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Gina, Joe and Justin's Backpacking Experience

Taupo

NEW ZEALAND | Monday, 1 December 2008 | Views [555]

Taupo is actually another big stop for us that we kind of underestimated.  Taupo brought two big adventure to the table.  The first of which is the apex of our adventure seeking death-wish of a trip so far....Skydiving!  Unfortunately, due to reasons he'll have to explain to you, Joe was unable to partake in the skydiving adventure, but being this would have been his second time i think he was able to deal with it.  I think the most memorable moment of the whole skydiving trip was the conversation i had with my tandem guide (the guy i was strapped to).  To illustrate this conversation picture this Brazilian man (Max) who was about 6”8” tall and weighted about 250lbs and was the proud owner of one of the most beautiful mustache's I've ever laid eyes on and spoke only broken English...ok...got the picture.  So he's attempting to  explain the mechanics of proper skydiving form says, “Me big banana, you little banana.” Much to my happiness, everyone in the airport heard this conversation and got a great laugh at my expense ;).

 

The actual skydive was pretty good, unlike bungee jumping, skydiving is more fun than scary.  Me and Gina both agreed that it was much more of a walk in the park than bungee.  I think its the fact that the ground isn't approaching at Mach 1, coupled with the fact that in skydiving they push you out of the plane rather than make YOU jump.  Either that or both of us are now immune to adrenaline.  On second thought it seems somewhat unsettling that neither of us were apprehensive or scarred about jumping out of a perfectly good airplane 3 miles above the earth...I think we need help ;)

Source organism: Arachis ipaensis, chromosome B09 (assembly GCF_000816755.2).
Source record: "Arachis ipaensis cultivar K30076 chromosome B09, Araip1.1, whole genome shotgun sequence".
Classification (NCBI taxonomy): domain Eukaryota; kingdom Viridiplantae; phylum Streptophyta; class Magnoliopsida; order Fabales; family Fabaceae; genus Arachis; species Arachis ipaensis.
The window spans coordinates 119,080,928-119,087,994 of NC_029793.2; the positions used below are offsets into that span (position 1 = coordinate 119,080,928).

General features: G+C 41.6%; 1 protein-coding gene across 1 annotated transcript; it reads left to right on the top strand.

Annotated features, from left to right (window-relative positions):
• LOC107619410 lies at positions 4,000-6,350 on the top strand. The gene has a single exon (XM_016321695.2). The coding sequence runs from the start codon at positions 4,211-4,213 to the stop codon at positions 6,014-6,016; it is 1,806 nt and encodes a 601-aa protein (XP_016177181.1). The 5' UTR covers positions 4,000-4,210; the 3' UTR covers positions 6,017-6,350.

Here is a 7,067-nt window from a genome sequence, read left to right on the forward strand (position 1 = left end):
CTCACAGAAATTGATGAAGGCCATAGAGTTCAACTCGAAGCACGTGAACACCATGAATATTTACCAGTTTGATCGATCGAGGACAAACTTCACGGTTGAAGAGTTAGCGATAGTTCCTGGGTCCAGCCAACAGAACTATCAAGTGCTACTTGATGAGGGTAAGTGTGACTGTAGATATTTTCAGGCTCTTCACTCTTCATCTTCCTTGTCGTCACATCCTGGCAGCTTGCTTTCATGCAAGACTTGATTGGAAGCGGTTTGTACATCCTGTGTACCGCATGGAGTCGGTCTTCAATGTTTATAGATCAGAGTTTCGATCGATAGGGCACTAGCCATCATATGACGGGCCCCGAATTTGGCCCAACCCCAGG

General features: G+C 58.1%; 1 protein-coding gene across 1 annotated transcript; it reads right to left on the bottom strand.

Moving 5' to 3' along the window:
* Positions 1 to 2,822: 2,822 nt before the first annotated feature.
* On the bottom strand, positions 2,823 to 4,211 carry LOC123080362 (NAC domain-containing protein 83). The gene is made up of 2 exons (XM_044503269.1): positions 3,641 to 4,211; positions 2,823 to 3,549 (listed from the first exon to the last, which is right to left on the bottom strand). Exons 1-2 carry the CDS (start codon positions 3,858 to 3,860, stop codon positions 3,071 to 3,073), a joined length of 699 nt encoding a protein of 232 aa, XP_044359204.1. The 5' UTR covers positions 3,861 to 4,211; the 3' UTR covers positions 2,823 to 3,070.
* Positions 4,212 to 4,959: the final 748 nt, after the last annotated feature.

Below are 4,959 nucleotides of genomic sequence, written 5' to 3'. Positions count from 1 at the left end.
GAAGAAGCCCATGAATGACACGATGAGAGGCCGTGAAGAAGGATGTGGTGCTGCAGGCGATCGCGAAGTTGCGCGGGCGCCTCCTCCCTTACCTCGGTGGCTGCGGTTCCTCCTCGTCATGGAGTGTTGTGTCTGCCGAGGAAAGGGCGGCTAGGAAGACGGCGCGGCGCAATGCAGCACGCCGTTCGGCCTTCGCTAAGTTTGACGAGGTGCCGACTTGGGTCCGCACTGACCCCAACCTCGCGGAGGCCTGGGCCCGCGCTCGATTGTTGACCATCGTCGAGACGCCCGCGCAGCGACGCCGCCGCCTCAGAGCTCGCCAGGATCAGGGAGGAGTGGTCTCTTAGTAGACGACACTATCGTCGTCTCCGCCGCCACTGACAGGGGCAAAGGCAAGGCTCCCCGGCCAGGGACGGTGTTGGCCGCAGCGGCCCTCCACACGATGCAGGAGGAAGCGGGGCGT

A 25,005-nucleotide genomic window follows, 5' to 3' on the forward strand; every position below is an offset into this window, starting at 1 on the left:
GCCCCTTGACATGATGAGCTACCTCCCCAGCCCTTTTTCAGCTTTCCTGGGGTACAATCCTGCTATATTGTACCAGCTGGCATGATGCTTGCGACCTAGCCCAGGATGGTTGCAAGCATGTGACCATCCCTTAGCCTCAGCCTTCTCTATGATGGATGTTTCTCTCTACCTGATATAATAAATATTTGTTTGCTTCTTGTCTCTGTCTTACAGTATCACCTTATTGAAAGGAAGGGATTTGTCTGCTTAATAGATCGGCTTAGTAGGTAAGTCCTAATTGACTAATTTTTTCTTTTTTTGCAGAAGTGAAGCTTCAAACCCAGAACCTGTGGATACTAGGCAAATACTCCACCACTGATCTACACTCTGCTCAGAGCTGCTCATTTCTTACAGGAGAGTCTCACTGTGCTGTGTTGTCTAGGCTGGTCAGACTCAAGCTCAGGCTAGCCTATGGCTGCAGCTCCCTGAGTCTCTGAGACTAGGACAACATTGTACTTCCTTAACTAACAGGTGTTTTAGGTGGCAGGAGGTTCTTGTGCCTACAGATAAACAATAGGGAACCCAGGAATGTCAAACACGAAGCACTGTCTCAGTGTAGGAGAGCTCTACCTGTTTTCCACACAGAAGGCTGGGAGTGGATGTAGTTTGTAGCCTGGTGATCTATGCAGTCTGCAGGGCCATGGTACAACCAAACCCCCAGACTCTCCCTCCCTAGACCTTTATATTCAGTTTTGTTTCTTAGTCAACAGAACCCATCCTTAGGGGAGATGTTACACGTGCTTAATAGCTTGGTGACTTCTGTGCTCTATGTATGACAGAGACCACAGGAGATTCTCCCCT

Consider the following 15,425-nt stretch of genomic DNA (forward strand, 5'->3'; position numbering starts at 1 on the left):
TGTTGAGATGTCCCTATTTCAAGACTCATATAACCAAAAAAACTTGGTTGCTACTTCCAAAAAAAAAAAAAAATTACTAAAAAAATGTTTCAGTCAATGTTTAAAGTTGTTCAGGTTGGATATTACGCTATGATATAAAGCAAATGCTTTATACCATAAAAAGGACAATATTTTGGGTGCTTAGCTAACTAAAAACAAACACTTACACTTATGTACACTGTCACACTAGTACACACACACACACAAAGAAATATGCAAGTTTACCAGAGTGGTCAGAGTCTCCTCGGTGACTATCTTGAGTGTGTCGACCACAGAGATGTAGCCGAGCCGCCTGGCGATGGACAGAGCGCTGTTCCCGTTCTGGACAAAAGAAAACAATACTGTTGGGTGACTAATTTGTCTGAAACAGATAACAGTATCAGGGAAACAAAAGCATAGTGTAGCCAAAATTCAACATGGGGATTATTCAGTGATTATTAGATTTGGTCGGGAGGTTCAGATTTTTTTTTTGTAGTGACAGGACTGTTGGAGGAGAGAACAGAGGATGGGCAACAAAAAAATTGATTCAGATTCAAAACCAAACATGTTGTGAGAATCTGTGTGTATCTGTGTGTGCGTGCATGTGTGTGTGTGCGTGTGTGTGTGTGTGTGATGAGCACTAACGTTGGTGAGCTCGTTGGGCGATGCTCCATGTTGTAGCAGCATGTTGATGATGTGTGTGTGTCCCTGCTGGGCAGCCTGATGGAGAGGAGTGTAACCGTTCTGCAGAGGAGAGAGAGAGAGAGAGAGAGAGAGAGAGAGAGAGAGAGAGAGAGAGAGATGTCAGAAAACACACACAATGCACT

The second BIG adventure was the Tongariro Crossing.  This thing is a big deal!  According to the Kiwi's its often described as one of the top 5 hikes in the entire world!  I should state here that when they say “hike” they are serious; the crossing is over 20 KM (10+miles, not 100% sure on the conversion) through an inactive volcanic mountain range.  Its hard describe exactly what we saw, but i'll try my best and defiantly check out the pictures (disclaimer..im an idiot and didn't bring an extra camera battery and of course the cold weather toasted my battery halfway though the trip so i'll have to get some of Joe's pics up to finish the album). 

Anyway, Me, Joe (and his stupid new hat), Gina, and our Canadian buddy headed out at about 5 am so we would have plenty of time for pictures and slow American walking. The day started off a little overcast and foggy, but this actually worked out be be pretty cool because you could actually see the fog rolling in over the mountains which was absolutely amazing and unfortunately the pictures do it absolutely no justice!